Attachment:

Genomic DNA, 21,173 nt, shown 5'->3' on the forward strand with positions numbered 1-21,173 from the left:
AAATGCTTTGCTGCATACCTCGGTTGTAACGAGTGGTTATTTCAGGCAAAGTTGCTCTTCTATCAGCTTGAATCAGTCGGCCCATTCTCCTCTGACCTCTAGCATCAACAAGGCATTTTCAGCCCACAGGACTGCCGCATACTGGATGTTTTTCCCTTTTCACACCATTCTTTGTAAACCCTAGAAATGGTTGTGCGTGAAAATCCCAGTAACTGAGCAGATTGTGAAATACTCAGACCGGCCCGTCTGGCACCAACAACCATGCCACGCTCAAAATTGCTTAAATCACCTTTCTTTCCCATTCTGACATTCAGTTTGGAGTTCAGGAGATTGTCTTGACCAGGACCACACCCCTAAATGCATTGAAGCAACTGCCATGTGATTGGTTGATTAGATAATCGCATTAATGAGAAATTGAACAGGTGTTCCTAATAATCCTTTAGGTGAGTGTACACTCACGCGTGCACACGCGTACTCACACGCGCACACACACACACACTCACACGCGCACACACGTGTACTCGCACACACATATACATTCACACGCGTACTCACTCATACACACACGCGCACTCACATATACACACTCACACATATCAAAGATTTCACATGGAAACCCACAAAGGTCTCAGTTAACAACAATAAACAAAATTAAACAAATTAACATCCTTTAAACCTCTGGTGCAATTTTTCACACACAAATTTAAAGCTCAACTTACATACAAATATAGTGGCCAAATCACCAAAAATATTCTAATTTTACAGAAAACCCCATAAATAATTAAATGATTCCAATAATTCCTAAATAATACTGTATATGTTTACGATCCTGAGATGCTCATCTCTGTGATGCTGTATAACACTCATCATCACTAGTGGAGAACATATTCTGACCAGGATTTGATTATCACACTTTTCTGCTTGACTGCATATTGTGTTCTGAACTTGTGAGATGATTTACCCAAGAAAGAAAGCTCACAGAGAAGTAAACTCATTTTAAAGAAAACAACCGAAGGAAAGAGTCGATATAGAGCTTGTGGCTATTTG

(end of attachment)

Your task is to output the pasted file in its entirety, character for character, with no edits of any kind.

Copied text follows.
Genomic DNA, 21,173 nt, shown 5'->3' on the forward strand with positions numbered 1-21,173 from the left:
AAATGCTTTGCTGCATACCTCGGTTGTAACGAGTGGTTATTTCAGGCAAAGTTGCTCTTCTATCAGCTTGAATCAGTCGGCCCATTCTCCTCTGACCTCTAGCATCAACAAGGCATTTTCAGCCCACAGGACTGCCGCATACTGGATGTTTTTCCCTTTTCACACCATTCTTTGTAAACCCTAGAAATGGTTGTGCGTGAAAATCCCAGTAACTGAGCAGATTGTGAAATACTCAGACCGGCCCGTCTGGCACCAACAACCATGCCACGCTCAAAATTGCTTAAATCACCTTTCTTTCCCATTCTGACATTCAGTTTGGAGTTCAGGAGATTGTCTTGACCAGGACCACACCCCTAAATGCATTGAAGCAACTGCCATGTGATTGGTTGATTAGATAATCGCATTAATGAGAAATTGAACAGGTGTTCCTAATAATCCTTTAGGTGAGTGTACACTCACGCGTGCACACGCGTACTCACACGCGCACACACACACACACTCACACGCGCACACACGTGTACTCGCACACACATATACATTCACACGCGTACTCACTCATACACACACGCGCACTCACATATACACACTCACACATATCAAAGATTTCACATGGAAACCCACAAAGGTCTCAGTTAACAACAATAAACAAAATTAAACAAATTAACATCCTTTAAACCTCTGGTGCAATTTTTCACACACAAATTTAAAGCTCAACTTACATACAAATATAGTGGCCAAATCACCAAAAATATTCTAATTTTACAGAAAACCCCATAAATAATTAAATGATTCCAATAATTCCTAAATAATACTGTATATGTTTACGATCCTGAGATGCTCATCTCTGTGATGCTGTATAACACTCATCATCACTAGTGGAGAACATATTCTGACCAGGATTTGATTATCACACTTTTCTGCTTGACTGCATATTGTGTTCTGAACTTGTGAGATGATTTACCCAAGAAAGAAAGCTCACAGAGAAGTAAACTCATTTTAAAGAAAACAACCGAAGGAAAGAGTCGATATAGAGCTTGTGGCTATTTG